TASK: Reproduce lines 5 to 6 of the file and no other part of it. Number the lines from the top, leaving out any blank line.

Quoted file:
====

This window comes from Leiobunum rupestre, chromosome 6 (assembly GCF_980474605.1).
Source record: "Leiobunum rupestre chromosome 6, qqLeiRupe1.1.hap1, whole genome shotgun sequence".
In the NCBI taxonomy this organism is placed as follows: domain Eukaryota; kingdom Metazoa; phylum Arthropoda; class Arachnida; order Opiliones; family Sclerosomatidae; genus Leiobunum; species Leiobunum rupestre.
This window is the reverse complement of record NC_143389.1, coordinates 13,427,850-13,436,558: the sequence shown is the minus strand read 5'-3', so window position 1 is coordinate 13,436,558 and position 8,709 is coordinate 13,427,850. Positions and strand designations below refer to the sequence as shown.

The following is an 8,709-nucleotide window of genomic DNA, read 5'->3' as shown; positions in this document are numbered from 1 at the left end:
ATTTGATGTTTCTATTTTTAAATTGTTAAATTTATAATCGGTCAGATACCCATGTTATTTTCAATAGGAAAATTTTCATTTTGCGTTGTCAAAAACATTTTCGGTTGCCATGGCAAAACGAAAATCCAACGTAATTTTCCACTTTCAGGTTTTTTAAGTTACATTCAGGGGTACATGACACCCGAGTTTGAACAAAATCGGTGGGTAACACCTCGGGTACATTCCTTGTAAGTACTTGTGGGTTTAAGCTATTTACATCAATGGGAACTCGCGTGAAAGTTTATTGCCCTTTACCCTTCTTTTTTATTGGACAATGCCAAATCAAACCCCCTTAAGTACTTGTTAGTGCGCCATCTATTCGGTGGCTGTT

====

The following is an 8,709-nucleotide window of genomic DNA, read 5'->3' as shown; positions in this document are numbered from 1 at the left end:
ATTTGATGTTTCTATTTTTAAATTGTTAAATTTATAATCGGTCAGATACCCATGTTATTTTCAATAGGAAAATTTTCATTTTGCGTTGTCAAAAACATTTTCGGTTGCCATGGCAAAACGAAAATCCAACGTAATTTTCCACTTTCAGGTTTTTTAAGTTACATTCAGGGGTACATGACACCCGAGTTTGAACAAAATCGGTGGGTAACACCTCGGGTACATTCCTTGTAAGTACTTGTGGGTTTAAGCTATTTACATCAATGGGAACTCGCGTGAAAGTTTATTGCCCTTTACCCTTCTTTTTTATTGGACAATGCCAAATCAAACCCCCTTAAGTACTTGTTAGTGCGCCATCTATTCGGTGGCTGTT